Peripheral Artery Disease
Peripheral artery disease (PAD) affects an estimated eight to 12 million Americans. PAD, a circulation problem in which narrowed arteries reduce blood flow to your limbs, can increase the risk of stroke and heart attack. PAD may cause pain and sores, and potentially lead to loss of limb(s).
Peripheral Artery Disease Symptoms and Diagnosis
The most common cause of PAD is atherosclerosis (hardening of the arteries), which occurs when plaque builds up in your artery walls and reduces blood flow. PAD increases your risk of coronary artery disease, heart attack and stroke.
Peripheral artery disease can affect the arteries of the:
- Legs (PAD of the legs)
- Neck (carotid artery disease)
- Kidneys (renal artery disease)
- Large and small intestines (mesenteric artery disease)
Other forms of PAD can affect the veins, causing varicose veins, and the aorta, which may lead to development of abdominal aortic aneurysm.
You may not notice any symptoms from PAD initially. The most common symptom is leg pain while walking, known as intermittent claudication (IC):
- Muscle pain, heaviness, tightness or cramping in your legs brought on by walking and relieved by stopping
- Typically occurs after walking a certain distance
- Location of the pain or discomfort depends on the location of the clogged or narrowed artery
- Calf pain is very common
- When IC is severe, walking may be difficult even at short distances
If PAD progresses, pain may even occur when you are at rest (rest pain) and may be intense enough to disrupt sleep. Typically rest pain occurs in the feet, especially the toes. You may find that you need to dangle your feet down to relieve the pain.
Other signs and symptoms of peripheral artery disease include:
- Leg numbness or weakness
- Coldness in your lower leg or foot, with one leg or foot colder than the other
- Sores on your toes, feet or legs that won't heal
- A pale or blue color to your legs
- Weak or absent pulses in the legs
- Hair loss on your feet and legs
- Change in your toenails
- Erectile dysfunction in men
The major risk factors for PAD include:
- Smoking: the greatest risk factor for PAD. If you smoke or have a history of smoking, your risk of PAD is at least four times higher than a non-smoker. Additionally, smokers who develop PAD also start showing symptoms much sooner than non-smokers with PAD.
- Age: an estimated 12 to 20 percent of those over age 65 have PAD
Other risk factors for PAD include:
- High blood pressure
- High cholesterol
- Heart disease
- Family history of PAD
- Race: African Americans are also more than twice as likely as Caucasians to have PAD
If you have leg pain, difficulty walking, foot numbness or other symptoms, don't dismiss these as normal signs of aging: call your doctor. Early diagnosis and treatment of PAD is important to not only preserve the health of your legs, but also to reduce your risk of heart disease and stroke.
Your doctor can diagnose peripheral artery disease through a physical exam and one or more of these tests:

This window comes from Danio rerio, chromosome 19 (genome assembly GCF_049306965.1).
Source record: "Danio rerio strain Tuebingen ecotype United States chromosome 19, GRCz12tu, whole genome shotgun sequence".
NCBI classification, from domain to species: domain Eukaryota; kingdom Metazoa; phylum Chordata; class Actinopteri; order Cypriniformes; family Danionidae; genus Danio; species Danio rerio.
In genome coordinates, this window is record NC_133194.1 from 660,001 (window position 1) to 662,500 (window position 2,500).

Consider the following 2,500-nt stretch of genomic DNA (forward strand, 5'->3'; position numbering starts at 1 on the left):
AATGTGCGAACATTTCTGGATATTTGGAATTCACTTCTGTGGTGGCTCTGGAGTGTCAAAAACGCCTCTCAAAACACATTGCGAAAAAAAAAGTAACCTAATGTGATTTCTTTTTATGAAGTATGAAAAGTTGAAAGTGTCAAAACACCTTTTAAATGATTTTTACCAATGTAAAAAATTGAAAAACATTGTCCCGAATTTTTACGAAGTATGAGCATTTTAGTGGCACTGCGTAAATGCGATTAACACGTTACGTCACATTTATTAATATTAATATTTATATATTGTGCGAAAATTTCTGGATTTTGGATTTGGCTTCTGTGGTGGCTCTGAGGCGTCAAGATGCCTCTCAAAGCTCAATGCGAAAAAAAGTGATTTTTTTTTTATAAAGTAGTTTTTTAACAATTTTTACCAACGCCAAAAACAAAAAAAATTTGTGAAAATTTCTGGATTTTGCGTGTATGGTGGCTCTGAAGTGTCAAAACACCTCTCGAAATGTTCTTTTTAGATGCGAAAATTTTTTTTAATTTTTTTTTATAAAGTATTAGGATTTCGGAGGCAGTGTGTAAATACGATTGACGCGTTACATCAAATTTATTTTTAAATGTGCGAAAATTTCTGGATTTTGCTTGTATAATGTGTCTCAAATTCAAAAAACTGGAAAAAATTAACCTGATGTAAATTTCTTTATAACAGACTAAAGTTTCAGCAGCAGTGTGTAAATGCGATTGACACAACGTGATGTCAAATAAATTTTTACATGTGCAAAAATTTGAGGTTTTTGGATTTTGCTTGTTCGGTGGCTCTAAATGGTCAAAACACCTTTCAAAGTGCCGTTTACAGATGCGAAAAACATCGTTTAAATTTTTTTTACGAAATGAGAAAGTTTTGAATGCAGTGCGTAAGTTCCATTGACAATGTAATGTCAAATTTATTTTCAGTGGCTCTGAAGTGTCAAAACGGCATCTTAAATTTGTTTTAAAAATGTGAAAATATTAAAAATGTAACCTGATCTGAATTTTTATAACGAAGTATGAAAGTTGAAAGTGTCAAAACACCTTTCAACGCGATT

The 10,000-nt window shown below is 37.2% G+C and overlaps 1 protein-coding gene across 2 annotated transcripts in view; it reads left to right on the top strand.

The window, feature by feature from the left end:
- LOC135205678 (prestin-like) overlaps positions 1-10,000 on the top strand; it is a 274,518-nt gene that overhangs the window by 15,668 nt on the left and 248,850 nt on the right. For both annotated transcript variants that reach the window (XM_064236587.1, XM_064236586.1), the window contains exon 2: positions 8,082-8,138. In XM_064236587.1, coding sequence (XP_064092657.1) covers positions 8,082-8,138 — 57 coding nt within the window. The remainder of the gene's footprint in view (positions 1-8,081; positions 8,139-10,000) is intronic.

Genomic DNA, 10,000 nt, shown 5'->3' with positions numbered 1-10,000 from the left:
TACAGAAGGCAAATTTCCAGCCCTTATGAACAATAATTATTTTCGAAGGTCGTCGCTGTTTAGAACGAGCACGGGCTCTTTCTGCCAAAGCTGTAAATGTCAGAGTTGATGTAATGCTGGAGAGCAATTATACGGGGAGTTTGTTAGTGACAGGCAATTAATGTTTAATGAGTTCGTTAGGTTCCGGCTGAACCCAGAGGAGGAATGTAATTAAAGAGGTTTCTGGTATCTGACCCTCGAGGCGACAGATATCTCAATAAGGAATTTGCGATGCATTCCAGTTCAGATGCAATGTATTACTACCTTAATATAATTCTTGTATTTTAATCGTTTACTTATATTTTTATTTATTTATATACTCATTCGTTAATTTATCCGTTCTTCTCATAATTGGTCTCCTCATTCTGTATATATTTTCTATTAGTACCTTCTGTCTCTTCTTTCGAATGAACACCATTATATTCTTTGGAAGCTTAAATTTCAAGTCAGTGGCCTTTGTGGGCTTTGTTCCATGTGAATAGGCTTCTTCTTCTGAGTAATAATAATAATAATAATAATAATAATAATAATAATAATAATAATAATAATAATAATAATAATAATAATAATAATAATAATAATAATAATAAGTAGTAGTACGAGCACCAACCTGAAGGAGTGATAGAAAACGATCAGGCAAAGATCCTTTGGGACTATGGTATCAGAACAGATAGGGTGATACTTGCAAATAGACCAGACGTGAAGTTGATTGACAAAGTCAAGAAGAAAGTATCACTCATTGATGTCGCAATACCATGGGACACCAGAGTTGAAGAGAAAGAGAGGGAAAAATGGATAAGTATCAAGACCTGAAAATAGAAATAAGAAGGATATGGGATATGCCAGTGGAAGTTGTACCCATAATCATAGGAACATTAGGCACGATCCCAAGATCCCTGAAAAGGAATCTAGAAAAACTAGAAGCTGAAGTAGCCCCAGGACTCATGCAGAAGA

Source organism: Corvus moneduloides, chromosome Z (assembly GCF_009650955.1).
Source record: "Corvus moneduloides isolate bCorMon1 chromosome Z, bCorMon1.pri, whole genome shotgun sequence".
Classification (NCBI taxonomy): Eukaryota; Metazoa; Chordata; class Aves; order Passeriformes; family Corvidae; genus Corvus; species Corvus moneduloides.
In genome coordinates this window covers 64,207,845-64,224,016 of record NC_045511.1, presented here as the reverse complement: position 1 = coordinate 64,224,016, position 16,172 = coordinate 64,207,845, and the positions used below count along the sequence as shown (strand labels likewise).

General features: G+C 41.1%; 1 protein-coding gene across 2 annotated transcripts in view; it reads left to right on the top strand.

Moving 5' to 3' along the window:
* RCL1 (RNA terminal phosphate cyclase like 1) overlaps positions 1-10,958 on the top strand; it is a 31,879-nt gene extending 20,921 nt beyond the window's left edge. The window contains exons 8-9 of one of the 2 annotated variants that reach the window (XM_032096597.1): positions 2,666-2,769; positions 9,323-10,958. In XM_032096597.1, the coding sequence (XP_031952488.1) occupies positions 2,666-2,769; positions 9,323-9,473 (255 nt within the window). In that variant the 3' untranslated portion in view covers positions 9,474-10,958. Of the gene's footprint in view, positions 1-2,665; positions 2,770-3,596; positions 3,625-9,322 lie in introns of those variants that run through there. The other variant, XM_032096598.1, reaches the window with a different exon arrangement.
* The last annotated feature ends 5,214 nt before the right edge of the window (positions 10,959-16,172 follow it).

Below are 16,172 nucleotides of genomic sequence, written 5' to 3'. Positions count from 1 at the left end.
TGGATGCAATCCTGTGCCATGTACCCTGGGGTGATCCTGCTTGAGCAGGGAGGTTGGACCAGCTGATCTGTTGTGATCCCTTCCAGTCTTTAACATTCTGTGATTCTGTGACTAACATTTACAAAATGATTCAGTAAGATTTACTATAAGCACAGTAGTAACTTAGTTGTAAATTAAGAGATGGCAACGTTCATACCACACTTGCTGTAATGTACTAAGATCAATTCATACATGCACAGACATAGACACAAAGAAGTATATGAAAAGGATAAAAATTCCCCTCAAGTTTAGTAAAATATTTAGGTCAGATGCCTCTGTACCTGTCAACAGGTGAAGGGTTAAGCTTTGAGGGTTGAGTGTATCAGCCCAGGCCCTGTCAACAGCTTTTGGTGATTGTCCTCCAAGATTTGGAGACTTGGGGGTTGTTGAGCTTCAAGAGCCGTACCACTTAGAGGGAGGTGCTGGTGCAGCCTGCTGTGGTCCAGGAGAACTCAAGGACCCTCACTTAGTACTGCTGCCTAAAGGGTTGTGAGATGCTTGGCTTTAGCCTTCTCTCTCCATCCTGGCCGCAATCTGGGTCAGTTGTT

- Ankle-brachial index, which compares your blood pressure in your arm and your ankle.
- A treadmill test, which helps compare blood flow in your limbs before and after exercise.
- Doppler ultrasound, which can detect blockages in your blood vessels.
- Magnetic resonance angiogram (MRA)
- Angiography and/or CT angiography
- Blood tests to check your cholesterol, homocysteine and C-reactive protein levels.
Peripheral Artery Disease Treatment at BIDMC
The main goals of treating PAD are to:
- Reduce your symptoms
- Improve your quality of life
- Prevent further complications
Lifestyle changes that can help manage symptoms of PAD include:
- Quitting smoking
- Lowering blood pressure and cholesterol
- Treating diabetes
- Exercising regularly (check with your doctor before beginning an exercise program)
- Eating a healthy diet
Your doctor may also prescribe medication to treat conditions that worsen or complicate PAD, including:
- Cholesterol-lowering drugs
- Blood pressure medications
- Medications to control blood sugar if you have diabetes
- Aspirin to reduce the possibility of blood clots
- Drugs to help relieve symptoms may also be prescribed, such as medication to increase blood flow to the limbs
If you have PAD, and particularly if you have diabetes, you may be at risk for developing sores on your lower legs and feet. Poor blood circulation can interfere with proper healing, increasing the risk of infection. To prevent this, you should:
- Shower to wash your feet daily
- Moisturize your feet daily to prevent cracks that can lead to infection
- Wear shoes that fit well and socks that are thick and dry
- Promptly treat fungal infections, such as athlete's foot
- Avoid walking barefoot and soaking your feet
If lifestyle changes and/or medications aren't enough to improve more severe PAD symptoms, your doctor may recommend angioplasty, or angioplasty with stenting, a minimally invasive procedure that uses a catheter to push plaque away from your artery walls and possibly insert a stent to keep an artery open.
Bypass surgery, or revascularization, may be recommended, depending on the severity of the blockage in your artery. During bypass surgery, a vein from another part of your body is used to create a bypass around the blocked area.
Endarterectomy is another surgical procedure option, in which diseased material is removed from the inside of the artery to restore normal blood flow to the leg or arm.